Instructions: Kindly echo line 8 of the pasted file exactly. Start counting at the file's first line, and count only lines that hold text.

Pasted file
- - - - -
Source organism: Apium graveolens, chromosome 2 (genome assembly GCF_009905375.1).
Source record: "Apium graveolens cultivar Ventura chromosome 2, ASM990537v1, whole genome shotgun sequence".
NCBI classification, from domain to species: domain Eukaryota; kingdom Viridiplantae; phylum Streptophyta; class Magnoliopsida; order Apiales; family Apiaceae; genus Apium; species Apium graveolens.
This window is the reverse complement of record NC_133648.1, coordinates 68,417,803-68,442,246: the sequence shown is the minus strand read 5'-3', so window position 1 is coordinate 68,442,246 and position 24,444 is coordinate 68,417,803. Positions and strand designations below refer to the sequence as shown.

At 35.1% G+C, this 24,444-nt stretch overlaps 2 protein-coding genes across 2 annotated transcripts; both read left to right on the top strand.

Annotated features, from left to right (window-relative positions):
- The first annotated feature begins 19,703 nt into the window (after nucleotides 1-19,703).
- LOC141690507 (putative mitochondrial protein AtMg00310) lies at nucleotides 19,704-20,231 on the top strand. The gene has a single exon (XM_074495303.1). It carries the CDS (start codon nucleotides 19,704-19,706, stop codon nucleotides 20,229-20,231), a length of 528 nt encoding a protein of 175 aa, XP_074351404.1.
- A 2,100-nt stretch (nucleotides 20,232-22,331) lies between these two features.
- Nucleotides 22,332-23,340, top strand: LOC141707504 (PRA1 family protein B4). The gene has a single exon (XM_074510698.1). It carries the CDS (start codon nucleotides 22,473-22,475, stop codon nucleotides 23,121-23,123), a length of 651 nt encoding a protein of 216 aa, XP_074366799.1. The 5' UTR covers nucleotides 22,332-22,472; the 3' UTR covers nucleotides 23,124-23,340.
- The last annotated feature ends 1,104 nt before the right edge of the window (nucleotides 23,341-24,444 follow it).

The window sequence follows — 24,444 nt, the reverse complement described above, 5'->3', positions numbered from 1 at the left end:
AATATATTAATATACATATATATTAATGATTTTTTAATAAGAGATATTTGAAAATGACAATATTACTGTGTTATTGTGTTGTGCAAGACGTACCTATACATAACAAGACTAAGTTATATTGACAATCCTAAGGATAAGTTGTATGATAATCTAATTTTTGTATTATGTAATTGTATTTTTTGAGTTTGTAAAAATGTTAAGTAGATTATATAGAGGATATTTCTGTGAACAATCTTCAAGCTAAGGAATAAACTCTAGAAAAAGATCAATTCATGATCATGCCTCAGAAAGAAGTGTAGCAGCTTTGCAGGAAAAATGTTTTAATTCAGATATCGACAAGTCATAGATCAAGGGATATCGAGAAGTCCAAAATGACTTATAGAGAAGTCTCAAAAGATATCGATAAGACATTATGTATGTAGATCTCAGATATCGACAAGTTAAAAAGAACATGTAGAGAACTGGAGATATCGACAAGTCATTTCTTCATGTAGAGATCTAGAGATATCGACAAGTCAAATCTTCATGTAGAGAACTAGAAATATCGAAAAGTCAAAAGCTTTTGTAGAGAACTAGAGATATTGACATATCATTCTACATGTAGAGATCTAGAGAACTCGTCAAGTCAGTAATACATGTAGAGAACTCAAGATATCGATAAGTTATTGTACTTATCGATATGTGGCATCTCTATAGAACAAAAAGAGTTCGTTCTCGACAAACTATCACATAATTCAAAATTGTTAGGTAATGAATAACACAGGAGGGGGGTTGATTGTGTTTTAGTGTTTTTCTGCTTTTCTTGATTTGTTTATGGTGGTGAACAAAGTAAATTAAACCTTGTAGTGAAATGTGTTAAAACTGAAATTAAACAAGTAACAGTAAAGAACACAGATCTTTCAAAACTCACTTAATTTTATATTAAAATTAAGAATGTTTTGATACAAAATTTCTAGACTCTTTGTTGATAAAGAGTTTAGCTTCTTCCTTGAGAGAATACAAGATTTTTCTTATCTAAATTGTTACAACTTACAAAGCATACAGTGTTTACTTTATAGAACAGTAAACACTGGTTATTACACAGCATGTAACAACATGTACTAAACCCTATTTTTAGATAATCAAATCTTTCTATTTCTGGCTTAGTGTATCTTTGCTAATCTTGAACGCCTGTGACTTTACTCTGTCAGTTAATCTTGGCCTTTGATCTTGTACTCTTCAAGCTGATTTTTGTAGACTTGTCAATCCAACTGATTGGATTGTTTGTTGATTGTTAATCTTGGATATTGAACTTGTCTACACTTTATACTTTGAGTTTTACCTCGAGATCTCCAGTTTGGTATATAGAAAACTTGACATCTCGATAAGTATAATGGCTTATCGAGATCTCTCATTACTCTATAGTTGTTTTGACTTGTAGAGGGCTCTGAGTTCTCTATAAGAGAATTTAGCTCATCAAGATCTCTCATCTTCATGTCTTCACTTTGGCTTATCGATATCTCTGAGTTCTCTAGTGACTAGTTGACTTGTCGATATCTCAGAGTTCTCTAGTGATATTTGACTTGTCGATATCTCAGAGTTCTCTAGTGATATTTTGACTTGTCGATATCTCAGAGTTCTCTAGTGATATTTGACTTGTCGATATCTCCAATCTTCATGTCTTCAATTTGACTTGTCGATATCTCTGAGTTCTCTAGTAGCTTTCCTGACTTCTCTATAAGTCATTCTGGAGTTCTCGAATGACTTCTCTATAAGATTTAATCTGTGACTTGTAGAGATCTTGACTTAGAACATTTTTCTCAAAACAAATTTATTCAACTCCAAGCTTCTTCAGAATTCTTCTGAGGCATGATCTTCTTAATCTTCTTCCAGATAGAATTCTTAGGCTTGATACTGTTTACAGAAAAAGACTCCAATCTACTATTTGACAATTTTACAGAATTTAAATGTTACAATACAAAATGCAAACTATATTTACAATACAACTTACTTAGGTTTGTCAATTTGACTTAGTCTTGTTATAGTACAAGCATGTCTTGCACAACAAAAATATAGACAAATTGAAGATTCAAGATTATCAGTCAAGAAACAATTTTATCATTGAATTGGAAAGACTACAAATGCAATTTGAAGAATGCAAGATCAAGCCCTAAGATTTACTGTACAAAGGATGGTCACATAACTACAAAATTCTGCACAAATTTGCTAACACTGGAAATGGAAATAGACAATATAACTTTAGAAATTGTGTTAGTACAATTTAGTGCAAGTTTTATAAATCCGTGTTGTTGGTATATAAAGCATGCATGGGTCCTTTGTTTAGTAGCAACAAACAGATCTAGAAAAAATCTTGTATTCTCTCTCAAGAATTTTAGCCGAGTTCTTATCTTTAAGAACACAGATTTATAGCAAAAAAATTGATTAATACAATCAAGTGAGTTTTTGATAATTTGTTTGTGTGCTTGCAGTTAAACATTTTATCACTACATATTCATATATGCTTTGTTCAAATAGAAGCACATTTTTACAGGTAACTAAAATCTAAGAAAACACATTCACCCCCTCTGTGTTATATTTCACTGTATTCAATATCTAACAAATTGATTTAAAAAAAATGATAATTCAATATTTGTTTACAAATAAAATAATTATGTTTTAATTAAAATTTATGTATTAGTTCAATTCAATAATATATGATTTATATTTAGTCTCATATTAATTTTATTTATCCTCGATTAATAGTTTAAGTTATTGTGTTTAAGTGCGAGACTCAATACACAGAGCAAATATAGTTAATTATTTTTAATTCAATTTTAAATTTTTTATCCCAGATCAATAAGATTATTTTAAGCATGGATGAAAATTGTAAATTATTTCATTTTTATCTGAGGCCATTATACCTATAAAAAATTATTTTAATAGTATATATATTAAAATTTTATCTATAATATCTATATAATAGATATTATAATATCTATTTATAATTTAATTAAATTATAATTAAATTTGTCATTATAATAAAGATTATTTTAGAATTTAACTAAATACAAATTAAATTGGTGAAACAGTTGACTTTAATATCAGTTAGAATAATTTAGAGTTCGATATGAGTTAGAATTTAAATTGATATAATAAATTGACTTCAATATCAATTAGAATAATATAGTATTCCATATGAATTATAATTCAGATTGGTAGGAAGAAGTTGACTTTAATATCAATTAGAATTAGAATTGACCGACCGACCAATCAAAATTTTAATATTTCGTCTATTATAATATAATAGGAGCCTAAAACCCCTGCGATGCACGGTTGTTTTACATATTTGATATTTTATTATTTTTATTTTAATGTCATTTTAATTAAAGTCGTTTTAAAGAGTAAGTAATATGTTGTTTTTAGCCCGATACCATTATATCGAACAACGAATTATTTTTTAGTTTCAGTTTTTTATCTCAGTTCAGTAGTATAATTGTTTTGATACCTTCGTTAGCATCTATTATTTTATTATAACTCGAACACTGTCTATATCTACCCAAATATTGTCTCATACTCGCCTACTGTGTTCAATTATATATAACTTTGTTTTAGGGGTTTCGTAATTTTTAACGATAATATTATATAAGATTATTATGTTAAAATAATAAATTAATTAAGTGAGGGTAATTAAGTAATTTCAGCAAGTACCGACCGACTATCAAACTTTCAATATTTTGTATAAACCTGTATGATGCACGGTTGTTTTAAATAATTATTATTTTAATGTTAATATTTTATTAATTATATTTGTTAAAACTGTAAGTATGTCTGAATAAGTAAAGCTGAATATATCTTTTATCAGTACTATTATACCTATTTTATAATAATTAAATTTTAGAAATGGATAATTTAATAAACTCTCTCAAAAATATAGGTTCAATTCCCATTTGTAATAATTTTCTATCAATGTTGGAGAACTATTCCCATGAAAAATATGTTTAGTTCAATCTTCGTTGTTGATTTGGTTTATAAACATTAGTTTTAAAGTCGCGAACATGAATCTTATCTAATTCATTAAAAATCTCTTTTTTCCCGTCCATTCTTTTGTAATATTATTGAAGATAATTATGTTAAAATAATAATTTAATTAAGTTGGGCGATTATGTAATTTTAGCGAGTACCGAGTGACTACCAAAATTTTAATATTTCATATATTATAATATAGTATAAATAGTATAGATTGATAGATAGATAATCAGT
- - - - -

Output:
- LOC141690507 (putative mitochondrial protein AtMg00310) lies at nucleotides 19,704-20,231 on the top strand. The gene has a single exon (XM_074495303.1). It carries the CDS (start codon nucleotides 19,704-19,706, stop codon nucleotides 20,229-20,231), a length of 528 nt encoding a protein of 175 aa, XP_074351404.1.